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No New Federal Coal Leases: What Does It Mean for Montana?

Supporters are speaking out in favor of a complete review of the federal coal-leasing program .(Joe Belanger/iStockphoto)
Supporters are speaking out in favor of a complete review of the federal coal-leasing program .(Joe Belanger/iStockphoto)
January 21, 2016

HELENA, Mont. – Supporters of changes to the federal coal leasing program are speaking out, saying taxpayers should be getting a much higher return on coal mined from federal land, and that, going forward, the effects on the environment should be considered.

U.S. Interior Secretary Sally Jewell recently announced a pause in new leases for coal on federal land, and a top-to-bottom review of the program.

Dan Bucks, retired director of revenue for the State of Montana, says there are a lot of long standing questions that still need answers.

"How does Interior ensure that they're getting a fair return for the taxpayer?” he questions. “Is there a way for the public to participate in an open leasing process?

“And are there ways of accounting for climate change impacts in the process of leasing coal?"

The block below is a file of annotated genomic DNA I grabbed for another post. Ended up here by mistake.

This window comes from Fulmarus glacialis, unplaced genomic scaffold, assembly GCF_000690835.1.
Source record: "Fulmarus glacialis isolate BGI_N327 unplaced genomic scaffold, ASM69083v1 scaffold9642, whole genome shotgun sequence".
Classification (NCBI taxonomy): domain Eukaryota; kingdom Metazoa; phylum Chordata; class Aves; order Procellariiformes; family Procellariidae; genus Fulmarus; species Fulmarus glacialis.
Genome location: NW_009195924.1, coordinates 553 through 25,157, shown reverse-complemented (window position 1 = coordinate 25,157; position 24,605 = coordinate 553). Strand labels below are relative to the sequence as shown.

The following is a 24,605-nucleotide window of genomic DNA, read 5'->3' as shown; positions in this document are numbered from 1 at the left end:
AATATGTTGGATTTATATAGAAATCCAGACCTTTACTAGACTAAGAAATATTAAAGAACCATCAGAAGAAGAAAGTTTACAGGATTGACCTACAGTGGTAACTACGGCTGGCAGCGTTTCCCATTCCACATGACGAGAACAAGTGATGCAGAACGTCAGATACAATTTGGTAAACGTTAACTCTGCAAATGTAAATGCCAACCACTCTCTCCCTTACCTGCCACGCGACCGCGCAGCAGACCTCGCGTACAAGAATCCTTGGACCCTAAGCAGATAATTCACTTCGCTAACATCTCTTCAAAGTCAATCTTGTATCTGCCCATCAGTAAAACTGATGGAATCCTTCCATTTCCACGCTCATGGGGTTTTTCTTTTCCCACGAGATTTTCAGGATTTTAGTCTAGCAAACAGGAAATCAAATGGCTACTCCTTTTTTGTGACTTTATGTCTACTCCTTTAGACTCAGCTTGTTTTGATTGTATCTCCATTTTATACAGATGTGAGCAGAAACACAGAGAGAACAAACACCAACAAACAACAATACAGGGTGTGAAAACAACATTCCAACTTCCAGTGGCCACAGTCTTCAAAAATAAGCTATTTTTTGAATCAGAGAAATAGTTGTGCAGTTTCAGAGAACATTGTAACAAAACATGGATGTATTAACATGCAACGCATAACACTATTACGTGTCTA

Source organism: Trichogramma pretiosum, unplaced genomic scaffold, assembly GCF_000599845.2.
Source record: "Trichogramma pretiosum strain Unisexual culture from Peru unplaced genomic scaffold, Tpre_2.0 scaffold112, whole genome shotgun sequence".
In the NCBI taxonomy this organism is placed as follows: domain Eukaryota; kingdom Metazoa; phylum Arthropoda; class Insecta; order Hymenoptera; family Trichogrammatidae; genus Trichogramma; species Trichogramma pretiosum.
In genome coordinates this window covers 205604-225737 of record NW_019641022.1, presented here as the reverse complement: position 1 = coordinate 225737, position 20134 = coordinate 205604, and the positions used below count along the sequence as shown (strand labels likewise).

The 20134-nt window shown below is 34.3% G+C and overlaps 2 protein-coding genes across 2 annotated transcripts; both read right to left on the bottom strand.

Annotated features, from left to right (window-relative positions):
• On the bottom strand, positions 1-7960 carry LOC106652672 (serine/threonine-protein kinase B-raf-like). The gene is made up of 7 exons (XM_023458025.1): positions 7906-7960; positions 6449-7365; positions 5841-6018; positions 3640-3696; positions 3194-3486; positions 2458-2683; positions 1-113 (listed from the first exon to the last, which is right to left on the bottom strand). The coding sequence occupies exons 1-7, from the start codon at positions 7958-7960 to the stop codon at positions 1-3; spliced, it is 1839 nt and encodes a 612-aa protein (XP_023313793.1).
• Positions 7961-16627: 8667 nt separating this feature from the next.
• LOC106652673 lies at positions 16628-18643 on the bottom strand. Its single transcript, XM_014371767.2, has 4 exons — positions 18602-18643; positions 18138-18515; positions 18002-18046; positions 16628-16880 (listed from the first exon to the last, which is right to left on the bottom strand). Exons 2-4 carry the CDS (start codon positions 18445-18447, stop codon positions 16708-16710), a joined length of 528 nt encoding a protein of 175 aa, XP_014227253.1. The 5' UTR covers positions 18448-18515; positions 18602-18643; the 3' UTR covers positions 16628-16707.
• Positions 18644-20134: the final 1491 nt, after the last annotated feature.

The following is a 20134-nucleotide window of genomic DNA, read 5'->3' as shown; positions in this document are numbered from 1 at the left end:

Bucks notes that coal has been leased on public land for decades at less than fair market value, and there's some question as to whether mining companies have put aside enough money for reclamation costs.

Critics worry that the changes will reduce coal production and cost jobs.

But Bucks says the federal government has already signed leases that will maintain coal production for the next 20 years.

"It's really an opportunity for Montanans who either support or have questions about coal, it gives them all an opportunity to have a say," he points out.

There will be public meetings this spring about revising the leasing program, and the Interior Department says it will produce an interim report by the end of the year.

The full review is expected to take three years.

Suzanne Potter, Public News Service - MT